January 13, 2011

Sybase today released the results of a new survey by Kelton Research that found that this year, 90% of IT managers surveyed are planning to implement new mobile applications and nearly one in two believe that successfully managing mobile applications will top their priority list.

The online survey of 250 IT managers in the U.S. and U.K. at companies with revenues of $100 million or more found that 21% are looking to introduce 20 or more mobile applications into their organization. Almost half (45%) of respondents predict that implementing or managing the onslaught of mobile enterprise applications tops the priority list in the coming year, even over more common issues such as adhering to IT budgets. Also, 56% of IT managers consider customizing company information for mobile purposes a crucial part of conducting business and not just a "nice to have." In addition, more than eight in ten (84%) of those who feel this way work for companies that are flexible about the use of new mobile applications or devices.

Employee demand is fueling this interest at many companies: 50% of respondents say that employee demand is driving the adoption of new mobile applications. And 73% say that decision makers are flexible about incorporating new mobile applications and mobile devices into their organization.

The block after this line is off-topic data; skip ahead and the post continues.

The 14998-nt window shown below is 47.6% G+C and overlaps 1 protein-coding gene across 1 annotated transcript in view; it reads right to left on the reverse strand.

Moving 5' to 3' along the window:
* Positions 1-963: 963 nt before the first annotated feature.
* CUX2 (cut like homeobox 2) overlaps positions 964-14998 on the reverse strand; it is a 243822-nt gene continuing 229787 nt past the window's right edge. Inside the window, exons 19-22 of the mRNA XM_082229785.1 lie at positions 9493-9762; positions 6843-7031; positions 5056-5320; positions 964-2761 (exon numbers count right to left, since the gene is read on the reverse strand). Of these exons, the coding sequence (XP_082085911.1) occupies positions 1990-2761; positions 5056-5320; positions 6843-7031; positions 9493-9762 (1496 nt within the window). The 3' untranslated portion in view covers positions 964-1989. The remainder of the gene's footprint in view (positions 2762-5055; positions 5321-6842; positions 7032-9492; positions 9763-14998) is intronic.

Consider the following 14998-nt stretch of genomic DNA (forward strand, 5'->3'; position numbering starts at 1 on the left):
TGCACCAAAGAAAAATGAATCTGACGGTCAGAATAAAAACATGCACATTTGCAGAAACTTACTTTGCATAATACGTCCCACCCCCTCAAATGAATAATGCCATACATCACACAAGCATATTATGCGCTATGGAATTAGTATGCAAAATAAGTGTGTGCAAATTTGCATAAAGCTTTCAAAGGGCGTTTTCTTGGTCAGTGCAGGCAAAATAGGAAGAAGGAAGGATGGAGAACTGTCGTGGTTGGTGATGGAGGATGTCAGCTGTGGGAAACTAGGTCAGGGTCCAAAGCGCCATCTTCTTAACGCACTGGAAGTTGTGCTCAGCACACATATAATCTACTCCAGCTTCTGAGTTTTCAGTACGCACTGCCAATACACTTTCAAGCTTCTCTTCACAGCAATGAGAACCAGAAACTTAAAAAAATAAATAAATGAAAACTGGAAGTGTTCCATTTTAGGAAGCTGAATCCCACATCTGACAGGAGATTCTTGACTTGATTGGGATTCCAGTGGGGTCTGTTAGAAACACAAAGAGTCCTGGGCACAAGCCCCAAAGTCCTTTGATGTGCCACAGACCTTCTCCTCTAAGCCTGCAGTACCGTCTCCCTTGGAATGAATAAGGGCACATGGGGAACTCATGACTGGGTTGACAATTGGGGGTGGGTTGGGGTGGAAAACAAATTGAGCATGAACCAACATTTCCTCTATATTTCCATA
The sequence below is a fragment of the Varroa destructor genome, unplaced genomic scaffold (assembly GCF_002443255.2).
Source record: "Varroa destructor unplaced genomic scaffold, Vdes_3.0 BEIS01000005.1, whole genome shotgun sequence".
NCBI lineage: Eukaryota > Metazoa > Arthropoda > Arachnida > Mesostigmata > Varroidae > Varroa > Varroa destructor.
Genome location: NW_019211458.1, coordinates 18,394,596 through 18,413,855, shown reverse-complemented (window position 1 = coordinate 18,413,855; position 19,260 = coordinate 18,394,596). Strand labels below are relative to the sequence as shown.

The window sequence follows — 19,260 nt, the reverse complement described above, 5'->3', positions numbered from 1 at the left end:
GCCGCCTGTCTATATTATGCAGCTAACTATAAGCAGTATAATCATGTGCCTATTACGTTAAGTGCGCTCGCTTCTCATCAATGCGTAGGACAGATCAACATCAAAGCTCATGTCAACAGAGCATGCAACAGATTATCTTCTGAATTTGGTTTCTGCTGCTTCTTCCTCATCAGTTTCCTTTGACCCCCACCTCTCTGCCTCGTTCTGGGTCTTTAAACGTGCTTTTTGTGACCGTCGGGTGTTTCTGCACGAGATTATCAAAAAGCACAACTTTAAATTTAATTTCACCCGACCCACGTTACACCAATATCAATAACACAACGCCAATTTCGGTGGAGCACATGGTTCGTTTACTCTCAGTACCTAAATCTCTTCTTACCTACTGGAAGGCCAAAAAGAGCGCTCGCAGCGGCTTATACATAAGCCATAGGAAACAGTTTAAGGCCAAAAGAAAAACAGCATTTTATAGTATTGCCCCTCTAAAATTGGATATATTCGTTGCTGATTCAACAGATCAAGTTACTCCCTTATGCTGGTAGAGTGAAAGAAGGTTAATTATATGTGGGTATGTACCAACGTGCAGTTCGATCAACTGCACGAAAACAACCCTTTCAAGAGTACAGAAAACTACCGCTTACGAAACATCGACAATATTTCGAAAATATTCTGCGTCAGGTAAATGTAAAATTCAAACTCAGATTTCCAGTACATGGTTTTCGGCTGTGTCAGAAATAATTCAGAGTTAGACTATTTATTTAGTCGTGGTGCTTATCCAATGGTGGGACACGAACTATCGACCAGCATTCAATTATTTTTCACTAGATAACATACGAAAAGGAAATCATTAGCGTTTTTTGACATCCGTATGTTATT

These IT managers are thinking about cloud computing: 82% said they believe it would be beneficial to host more of their mobile applications in the cloud.

But despite the enthusiasm and flexibility shared by IT departments, many are currently not being strategic about mobility, the survey found. Almost half of respondents (46%) who do not have a mobile strategy in place did not expect to hire staff to specifically deal with their enterprise mobility strategy while nearly the same number of respondents (45%) admitted they did not have a plan or timeline in place.

Security is the largest concern for these managers. Respondents report that possible data security issues with mobile applications cause more problems (65%) than implementation (25%) or employee adoption hurdles (10%).

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